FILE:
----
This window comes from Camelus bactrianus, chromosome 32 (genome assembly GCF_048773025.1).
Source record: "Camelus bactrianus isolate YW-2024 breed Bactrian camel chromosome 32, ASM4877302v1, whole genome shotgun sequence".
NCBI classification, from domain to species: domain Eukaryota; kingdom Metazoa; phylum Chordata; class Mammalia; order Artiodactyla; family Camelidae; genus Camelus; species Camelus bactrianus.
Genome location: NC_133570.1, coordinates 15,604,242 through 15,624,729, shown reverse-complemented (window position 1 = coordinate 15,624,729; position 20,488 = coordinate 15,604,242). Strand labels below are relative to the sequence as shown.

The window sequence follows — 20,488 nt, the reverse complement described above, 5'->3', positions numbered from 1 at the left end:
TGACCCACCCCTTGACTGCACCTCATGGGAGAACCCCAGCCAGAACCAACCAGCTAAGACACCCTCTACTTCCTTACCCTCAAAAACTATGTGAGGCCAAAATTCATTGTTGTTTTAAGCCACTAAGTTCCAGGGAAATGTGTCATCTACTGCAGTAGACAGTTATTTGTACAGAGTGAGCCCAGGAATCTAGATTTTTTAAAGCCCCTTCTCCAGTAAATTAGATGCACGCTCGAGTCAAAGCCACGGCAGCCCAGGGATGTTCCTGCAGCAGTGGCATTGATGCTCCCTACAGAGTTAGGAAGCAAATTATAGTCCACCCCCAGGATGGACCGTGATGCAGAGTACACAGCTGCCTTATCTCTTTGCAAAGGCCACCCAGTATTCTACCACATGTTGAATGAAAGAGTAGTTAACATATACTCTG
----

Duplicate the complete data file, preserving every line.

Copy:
This window comes from Camelus bactrianus, chromosome 32 (genome assembly GCF_048773025.1).
Source record: "Camelus bactrianus isolate YW-2024 breed Bactrian camel chromosome 32, ASM4877302v1, whole genome shotgun sequence".
NCBI classification, from domain to species: domain Eukaryota; kingdom Metazoa; phylum Chordata; class Mammalia; order Artiodactyla; family Camelidae; genus Camelus; species Camelus bactrianus.
Genome location: NC_133570.1, coordinates 15,604,242 through 15,624,729, shown reverse-complemented (window position 1 = coordinate 15,624,729; position 20,488 = coordinate 15,604,242). Strand labels below are relative to the sequence as shown.

The window sequence follows — 20,488 nt, the reverse complement described above, 5'->3', positions numbered from 1 at the left end:
TGACCCACCCCTTGACTGCACCTCATGGGAGAACCCCAGCCAGAACCAACCAGCTAAGACACCCTCTACTTCCTTACCCTCAAAAACTATGTGAGGCCAAAATTCATTGTTGTTTTAAGCCACTAAGTTCCAGGGAAATGTGTCATCTACTGCAGTAGACAGTTATTTGTACAGAGTGAGCCCAGGAATCTAGATTTTTTAAAGCCCCTTCTCCAGTAAATTAGATGCACGCTCGAGTCAAAGCCACGGCAGCCCAGGGATGTTCCTGCAGCAGTGGCATTGATGCTCCCTACAGAGTTAGGAAGCAAATTATAGTCCACCCCCAGGATGGACCGTGATGCAGAGTACACAGCTGCCTTATCTCTTTGCAAAGGCCACCCAGTATTCTACCACATGTTGAATGAAAGAGTAGTTAACATATACTCTG